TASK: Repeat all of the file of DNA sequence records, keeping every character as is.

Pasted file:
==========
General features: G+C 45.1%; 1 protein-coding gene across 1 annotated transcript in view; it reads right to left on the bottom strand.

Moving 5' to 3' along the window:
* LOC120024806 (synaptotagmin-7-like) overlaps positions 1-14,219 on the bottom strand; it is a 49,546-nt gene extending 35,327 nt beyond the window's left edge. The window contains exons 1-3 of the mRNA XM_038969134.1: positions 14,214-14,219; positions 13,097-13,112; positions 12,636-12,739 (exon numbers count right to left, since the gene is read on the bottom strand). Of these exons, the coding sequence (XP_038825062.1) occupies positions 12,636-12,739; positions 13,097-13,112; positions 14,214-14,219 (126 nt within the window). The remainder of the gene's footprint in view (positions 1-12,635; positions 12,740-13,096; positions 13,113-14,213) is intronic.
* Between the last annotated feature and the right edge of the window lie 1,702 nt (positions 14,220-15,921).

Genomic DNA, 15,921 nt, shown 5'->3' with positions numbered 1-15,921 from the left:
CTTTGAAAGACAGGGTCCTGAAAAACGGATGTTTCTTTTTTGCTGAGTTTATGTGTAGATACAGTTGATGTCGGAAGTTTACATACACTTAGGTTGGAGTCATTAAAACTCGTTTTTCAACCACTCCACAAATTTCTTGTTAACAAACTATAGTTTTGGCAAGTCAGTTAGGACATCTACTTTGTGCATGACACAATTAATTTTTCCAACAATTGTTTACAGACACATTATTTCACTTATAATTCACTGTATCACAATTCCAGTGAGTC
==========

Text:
General features: G+C 45.1%; 1 protein-coding gene across 1 annotated transcript in view; it reads right to left on the bottom strand.

Moving 5' to 3' along the window:
* LOC120024806 (synaptotagmin-7-like) overlaps positions 1-14,219 on the bottom strand; it is a 49,546-nt gene extending 35,327 nt beyond the window's left edge. The window contains exons 1-3 of the mRNA XM_038969134.1: positions 14,214-14,219; positions 13,097-13,112; positions 12,636-12,739 (exon numbers count right to left, since the gene is read on the bottom strand). Of these exons, the coding sequence (XP_038825062.1) occupies positions 12,636-12,739; positions 13,097-13,112; positions 14,214-14,219 (126 nt within the window). The remainder of the gene's footprint in view (positions 1-12,635; positions 12,740-13,096; positions 13,113-14,213) is intronic.
* Between the last annotated feature and the right edge of the window lie 1,702 nt (positions 14,220-15,921).

Genomic DNA, 15,921 nt, shown 5'->3' with positions numbered 1-15,921 from the left:
CTTTGAAAGACAGGGTCCTGAAAAACGGATGTTTCTTTTTTGCTGAGTTTATGTGTAGATACAGTTGATGTCGGAAGTTTACATACACTTAGGTTGGAGTCATTAAAACTCGTTTTTCAACCACTCCACAAATTTCTTGTTAACAAACTATAGTTTTGGCAAGTCAGTTAGGACATCTACTTTGTGCATGACACAATTAATTTTTCCAACAATTGTTTACAGACACATTATTTCACTTATAATTCACTGTATCACAATTCCAGTGAGTC